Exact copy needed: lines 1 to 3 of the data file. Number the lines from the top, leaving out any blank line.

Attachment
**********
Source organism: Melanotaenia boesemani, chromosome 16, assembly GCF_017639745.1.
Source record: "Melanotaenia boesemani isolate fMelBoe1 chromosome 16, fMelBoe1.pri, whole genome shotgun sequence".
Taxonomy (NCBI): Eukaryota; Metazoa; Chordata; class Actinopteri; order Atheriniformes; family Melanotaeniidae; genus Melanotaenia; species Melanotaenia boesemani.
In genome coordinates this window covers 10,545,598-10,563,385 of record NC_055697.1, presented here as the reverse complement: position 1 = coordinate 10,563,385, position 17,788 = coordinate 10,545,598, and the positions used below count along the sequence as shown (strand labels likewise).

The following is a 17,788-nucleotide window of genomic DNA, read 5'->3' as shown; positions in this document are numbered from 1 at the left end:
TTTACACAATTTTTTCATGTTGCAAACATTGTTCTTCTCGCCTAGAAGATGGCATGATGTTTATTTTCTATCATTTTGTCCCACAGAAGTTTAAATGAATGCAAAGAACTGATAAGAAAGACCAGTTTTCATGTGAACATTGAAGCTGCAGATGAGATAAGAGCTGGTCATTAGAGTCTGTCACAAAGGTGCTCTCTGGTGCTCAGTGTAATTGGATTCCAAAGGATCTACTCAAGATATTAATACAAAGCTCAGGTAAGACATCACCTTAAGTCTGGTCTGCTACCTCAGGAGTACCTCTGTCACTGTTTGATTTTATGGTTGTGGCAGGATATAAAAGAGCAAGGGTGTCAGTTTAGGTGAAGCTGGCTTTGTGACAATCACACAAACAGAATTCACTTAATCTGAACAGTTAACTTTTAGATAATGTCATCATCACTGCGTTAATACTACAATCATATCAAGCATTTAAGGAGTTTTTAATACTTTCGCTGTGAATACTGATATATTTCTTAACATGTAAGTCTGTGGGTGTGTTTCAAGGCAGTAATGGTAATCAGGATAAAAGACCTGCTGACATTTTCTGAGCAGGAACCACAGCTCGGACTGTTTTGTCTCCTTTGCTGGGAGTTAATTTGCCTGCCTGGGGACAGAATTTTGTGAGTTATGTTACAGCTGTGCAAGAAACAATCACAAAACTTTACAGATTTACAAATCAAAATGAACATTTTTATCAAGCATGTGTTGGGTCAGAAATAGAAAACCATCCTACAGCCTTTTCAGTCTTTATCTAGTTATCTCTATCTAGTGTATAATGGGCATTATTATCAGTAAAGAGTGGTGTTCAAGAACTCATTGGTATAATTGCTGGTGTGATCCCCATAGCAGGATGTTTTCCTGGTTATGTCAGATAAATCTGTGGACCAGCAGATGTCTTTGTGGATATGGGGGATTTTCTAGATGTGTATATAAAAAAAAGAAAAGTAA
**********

Source organism: Melanotaenia boesemani, chromosome 16, assembly GCF_017639745.1.
Source record: "Melanotaenia boesemani isolate fMelBoe1 chromosome 16, fMelBoe1.pri, whole genome shotgun sequence".
Taxonomy (NCBI): Eukaryota; Metazoa; Chordata; class Actinopteri; order Atheriniformes; family Melanotaeniidae; genus Melanotaenia; species Melanotaenia boesemani.